YouTube has finally introduced a new feature that lets short-form video creators earn some income while making short videos for its TikTok competitor, Shorts.
YouTube's existing Partner Program, which lets video creators earn from the ads appearing on their videos, now accepts Shorts creators and lets them earn 45% of ad revenue from their short-form content, TechCrunch reported.
Previously, only creators with over 1,000 subscribers and 4,000 watch hours in a year were able to join the Partners Program to make some money with their long-form content. Now, Shorts creators can join the program provided that they have at least 10 million views within the last 90 days.
YouTubers who previously earned from producing long-form content now have a new income stream that they'd enjoy. Kris Collins, a YouTuber who goes by the handle KallMeKris, told TechCrunch that this new ad revenue sharing program "is so huge" because it will help her earn while reaching more people via short-form videos.
A first for Short-form videos
This is the first time a video-sharing platform has introduced a working creator-focused revenue sharing feature for short-form videos. It lets video creators earn more than what they could on other platforms, specifically TikTok, which focuses more on advertisers than it does creators.
TikTok, owned by Chinese company ByteDance, only lets the top 4% of all videos in the platform to be monetized via the TikTok Pulse program. Its so-called "creator fund," which was meant to let all creators earn from ads, is paying less and less the more users join the platform to create videos.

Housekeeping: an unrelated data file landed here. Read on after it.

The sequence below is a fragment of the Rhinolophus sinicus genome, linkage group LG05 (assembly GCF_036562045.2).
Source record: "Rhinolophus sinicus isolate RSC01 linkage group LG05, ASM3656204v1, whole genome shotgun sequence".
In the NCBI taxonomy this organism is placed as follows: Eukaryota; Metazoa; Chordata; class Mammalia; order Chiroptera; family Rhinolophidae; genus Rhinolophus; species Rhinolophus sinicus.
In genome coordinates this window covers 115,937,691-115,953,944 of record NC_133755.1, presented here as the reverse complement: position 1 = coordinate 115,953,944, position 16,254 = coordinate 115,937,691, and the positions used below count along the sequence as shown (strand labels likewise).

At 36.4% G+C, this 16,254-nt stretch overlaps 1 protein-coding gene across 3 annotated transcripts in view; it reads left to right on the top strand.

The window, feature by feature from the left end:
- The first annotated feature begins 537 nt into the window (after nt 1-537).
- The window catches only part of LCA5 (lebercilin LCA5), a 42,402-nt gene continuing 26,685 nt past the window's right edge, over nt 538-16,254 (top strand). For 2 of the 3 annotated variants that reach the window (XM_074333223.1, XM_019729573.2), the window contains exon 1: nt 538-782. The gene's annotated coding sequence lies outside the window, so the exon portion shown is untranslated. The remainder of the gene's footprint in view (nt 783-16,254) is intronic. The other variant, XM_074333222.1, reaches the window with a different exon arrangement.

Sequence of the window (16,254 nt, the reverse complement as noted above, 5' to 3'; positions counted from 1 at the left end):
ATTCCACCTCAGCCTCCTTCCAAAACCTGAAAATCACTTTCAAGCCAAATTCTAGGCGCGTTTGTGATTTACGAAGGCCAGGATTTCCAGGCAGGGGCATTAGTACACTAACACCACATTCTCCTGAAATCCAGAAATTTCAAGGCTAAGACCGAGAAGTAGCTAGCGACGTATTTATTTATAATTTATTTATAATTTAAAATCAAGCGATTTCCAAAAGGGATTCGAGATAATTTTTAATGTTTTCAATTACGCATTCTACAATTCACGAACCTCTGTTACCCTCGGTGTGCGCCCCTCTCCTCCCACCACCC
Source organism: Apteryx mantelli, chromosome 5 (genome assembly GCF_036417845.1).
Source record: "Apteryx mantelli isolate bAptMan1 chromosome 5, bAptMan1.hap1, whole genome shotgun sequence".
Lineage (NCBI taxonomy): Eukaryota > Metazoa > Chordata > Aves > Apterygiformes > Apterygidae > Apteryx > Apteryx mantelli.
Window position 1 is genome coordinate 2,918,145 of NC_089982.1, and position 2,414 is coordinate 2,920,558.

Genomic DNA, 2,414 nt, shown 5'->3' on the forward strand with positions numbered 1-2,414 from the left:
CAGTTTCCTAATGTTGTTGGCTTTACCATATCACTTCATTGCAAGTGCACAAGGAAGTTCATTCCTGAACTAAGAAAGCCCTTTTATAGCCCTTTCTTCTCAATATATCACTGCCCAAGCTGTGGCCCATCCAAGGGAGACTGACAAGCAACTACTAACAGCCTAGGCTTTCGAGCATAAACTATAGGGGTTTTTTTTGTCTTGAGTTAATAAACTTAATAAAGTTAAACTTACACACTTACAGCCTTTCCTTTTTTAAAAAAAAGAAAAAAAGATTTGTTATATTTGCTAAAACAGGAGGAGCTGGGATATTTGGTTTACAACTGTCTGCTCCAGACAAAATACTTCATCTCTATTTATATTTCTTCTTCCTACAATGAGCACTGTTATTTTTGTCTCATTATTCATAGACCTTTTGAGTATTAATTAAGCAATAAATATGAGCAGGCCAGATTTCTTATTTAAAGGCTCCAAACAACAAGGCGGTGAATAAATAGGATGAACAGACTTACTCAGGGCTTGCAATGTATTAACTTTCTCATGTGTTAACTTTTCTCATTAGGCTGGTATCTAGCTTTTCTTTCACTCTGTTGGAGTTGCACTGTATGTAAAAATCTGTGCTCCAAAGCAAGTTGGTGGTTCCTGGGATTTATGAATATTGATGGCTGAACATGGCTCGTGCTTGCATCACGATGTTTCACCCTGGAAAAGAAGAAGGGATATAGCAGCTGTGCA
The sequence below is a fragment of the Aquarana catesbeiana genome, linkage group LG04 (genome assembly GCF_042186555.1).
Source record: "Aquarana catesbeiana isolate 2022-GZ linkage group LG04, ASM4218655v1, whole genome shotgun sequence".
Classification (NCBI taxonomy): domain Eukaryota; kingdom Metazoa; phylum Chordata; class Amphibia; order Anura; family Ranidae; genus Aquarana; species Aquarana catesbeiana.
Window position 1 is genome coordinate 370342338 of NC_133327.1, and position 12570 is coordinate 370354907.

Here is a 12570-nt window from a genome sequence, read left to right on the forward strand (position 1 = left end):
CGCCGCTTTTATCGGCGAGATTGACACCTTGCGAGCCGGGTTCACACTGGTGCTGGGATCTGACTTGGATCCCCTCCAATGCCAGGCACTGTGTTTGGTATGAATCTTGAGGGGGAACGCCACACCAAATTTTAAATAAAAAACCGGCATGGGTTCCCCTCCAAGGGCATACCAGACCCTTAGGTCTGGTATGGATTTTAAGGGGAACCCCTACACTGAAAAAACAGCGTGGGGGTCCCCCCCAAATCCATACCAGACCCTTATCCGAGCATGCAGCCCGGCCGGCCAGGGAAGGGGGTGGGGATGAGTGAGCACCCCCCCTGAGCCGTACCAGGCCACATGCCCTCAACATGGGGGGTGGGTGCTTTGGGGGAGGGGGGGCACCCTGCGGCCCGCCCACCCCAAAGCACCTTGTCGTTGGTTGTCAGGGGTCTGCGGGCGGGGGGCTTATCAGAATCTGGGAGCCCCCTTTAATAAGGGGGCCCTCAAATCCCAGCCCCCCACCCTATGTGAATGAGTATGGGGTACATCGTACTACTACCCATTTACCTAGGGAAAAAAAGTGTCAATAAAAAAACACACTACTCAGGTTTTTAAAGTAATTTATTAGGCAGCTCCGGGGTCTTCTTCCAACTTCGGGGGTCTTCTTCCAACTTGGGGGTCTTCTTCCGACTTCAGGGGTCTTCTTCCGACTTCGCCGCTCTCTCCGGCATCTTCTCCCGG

A certain YouTuber and TikTok star, Hank Green, told TechCrunch earlier this year that his videos previously earned $0.05 for every thousand views of his videos, but as the views on the platform increased, he only earned $0.02 per thousand views. This decrease in payouts, the TikToker claimed, could be brought about by the growth in TikTok's users.
Other TikTok users confirmed Green's observation and estimate that one could earn even less than two cents per thousand views.
"When TikTok makes more, creators make less - the slogan writes itself," Green said.
The news of YouTube making it easier for Shorts creators to earn, then is big news for its users. Neal Mohan, YouTube's Chief Product Officer, noted that "this is the first time real revenue sharing is being offered for short-form video on any platform at scale."
Mohan said the revenue generated from Shorts ads will be distributed to Shorts creators based on their views.
YouTube VP for content partnerships Tara Walpert Levy clarified that despite the change in its Partner Program, nothing will change in terms of long-form videos' importance.